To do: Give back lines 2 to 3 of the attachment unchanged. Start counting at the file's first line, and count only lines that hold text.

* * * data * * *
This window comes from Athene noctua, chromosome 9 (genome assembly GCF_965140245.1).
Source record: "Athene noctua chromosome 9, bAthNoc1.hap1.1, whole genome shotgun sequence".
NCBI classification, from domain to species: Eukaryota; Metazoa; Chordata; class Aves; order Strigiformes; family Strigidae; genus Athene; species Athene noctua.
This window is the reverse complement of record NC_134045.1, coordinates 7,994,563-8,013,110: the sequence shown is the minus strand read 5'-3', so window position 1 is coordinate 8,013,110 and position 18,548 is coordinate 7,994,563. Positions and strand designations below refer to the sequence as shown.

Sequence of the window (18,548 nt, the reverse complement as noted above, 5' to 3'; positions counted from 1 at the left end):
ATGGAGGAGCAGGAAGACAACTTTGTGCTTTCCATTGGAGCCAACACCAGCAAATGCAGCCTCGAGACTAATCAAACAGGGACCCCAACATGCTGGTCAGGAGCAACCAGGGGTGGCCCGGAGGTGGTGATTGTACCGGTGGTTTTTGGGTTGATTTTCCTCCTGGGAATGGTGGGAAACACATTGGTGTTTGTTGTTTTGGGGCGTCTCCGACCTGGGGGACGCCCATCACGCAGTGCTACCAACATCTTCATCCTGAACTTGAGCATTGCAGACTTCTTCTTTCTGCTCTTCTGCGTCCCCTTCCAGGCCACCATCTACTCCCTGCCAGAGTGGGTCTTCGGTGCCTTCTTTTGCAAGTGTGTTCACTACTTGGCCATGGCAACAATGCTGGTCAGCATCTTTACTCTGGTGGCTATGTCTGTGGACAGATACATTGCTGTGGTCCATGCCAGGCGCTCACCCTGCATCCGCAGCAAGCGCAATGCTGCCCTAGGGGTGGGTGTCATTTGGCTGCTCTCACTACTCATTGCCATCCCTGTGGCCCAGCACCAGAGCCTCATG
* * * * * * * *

Source record: "Athene noctua chromosome 9, bAthNoc1.hap1.1, whole genome shotgun sequence".
NCBI classification, from domain to species: Eukaryota; Metazoa; Chordata; class Aves; order Strigiformes; family Strigidae; genus Athene; species Athene noctua.